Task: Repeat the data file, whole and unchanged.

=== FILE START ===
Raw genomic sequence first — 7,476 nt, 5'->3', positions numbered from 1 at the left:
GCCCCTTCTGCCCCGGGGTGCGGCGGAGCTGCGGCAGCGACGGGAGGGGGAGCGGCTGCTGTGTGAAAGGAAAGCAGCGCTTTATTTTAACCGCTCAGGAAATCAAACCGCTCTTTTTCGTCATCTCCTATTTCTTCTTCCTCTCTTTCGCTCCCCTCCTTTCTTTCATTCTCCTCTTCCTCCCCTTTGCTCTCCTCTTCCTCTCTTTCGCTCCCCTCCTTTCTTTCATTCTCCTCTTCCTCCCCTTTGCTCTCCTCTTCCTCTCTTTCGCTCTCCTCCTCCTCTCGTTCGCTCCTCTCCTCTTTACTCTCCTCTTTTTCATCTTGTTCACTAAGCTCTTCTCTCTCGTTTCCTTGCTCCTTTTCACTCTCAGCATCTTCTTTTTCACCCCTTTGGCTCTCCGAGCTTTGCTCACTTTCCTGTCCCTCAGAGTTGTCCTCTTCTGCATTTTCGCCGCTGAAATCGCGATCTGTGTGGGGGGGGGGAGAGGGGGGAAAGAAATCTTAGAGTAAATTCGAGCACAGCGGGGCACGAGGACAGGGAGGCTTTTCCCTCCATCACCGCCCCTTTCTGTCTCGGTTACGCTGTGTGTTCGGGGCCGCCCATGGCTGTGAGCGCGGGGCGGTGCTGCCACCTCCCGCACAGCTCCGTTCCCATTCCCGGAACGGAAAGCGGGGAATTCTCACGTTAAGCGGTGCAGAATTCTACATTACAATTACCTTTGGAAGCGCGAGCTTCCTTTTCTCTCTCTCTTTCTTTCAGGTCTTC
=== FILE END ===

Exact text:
Raw genomic sequence first — 7,476 nt, 5'->3', positions numbered from 1 at the left:
GCCCCTTCTGCCCCGGGGTGCGGCGGAGCTGCGGCAGCGACGGGAGGGGGAGCGGCTGCTGTGTGAAAGGAAAGCAGCGCTTTATTTTAACCGCTCAGGAAATCAAACCGCTCTTTTTCGTCATCTCCTATTTCTTCTTCCTCTCTTTCGCTCCCCTCCTTTCTTTCATTCTCCTCTTCCTCCCCTTTGCTCTCCTCTTCCTCTCTTTCGCTCCCCTCCTTTCTTTCATTCTCCTCTTCCTCCCCTTTGCTCTCCTCTTCCTCTCTTTCGCTCTCCTCCTCCTCTCGTTCGCTCCTCTCCTCTTTACTCTCCTCTTTTTCATCTTGTTCACTAAGCTCTTCTCTCTCGTTTCCTTGCTCCTTTTCACTCTCAGCATCTTCTTTTTCACCCCTTTGGCTCTCCGAGCTTTGCTCACTTTCCTGTCCCTCAGAGTTGTCCTCTTCTGCATTTTCGCCGCTGAAATCGCGATCTGTGTGGGGGGGGGGAGAGGGGGGAAAGAAATCTTAGAGTAAATTCGAGCACAGCGGGGCACGAGGACAGGGAGGCTTTTCCCTCCATCACCGCCCCTTTCTGTCTCGGTTACGCTGTGTGTTCGGGGCCGCCCATGGCTGTGAGCGCGGGGCGGTGCTGCCACCTCCCGCACAGCTCCGTTCCCATTCCCGGAACGGAAAGCGGGGAATTCTCACGTTAAGCGGTGCAGAATTCTACATTACAATTACCTTTGGAAGCGCGAGCTTCCTTTTCTCTCTCTCTTTCTTTCAGGTCTTC